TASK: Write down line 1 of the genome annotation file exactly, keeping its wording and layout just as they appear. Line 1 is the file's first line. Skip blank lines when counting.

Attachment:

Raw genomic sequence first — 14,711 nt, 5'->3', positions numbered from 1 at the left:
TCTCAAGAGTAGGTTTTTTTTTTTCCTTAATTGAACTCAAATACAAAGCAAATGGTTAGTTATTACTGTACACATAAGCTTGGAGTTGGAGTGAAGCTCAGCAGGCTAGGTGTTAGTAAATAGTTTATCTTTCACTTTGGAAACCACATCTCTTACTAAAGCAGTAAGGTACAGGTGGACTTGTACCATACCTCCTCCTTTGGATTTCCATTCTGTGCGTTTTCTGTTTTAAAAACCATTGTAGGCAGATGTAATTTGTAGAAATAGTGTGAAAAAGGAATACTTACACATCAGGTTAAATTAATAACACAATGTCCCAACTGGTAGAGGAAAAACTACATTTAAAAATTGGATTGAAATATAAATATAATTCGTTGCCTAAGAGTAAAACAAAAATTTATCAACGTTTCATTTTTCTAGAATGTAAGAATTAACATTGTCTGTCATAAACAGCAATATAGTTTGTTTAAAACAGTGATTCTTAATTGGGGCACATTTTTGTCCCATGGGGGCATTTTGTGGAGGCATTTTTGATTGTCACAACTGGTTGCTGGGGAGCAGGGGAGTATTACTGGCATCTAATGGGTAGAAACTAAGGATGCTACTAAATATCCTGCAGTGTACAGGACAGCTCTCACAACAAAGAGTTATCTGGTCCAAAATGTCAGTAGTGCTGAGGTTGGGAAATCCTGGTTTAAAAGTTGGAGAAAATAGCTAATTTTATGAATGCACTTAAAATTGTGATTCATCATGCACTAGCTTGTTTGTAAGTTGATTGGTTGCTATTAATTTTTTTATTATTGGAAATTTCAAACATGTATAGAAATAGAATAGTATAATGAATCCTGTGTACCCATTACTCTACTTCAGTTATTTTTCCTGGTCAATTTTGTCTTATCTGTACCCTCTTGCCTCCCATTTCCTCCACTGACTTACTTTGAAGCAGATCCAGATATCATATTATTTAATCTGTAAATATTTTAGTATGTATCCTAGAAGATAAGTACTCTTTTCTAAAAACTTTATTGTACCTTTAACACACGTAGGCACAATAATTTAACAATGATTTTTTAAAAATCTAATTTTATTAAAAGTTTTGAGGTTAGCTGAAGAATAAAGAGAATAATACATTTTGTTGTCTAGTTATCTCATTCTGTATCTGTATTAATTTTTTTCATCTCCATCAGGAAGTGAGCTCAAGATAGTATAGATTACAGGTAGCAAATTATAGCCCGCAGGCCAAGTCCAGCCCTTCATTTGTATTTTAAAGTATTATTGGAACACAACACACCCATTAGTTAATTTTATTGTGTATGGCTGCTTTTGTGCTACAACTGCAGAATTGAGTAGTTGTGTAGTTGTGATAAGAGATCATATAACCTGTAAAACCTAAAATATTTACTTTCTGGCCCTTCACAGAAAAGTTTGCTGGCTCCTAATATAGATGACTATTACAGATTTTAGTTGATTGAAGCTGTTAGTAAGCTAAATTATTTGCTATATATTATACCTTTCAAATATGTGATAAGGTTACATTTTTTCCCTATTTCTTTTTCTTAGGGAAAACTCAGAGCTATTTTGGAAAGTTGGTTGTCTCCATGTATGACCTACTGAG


Raw genomic sequence first — 14,711 nt, 5'->3', positions numbered from 1 at the left: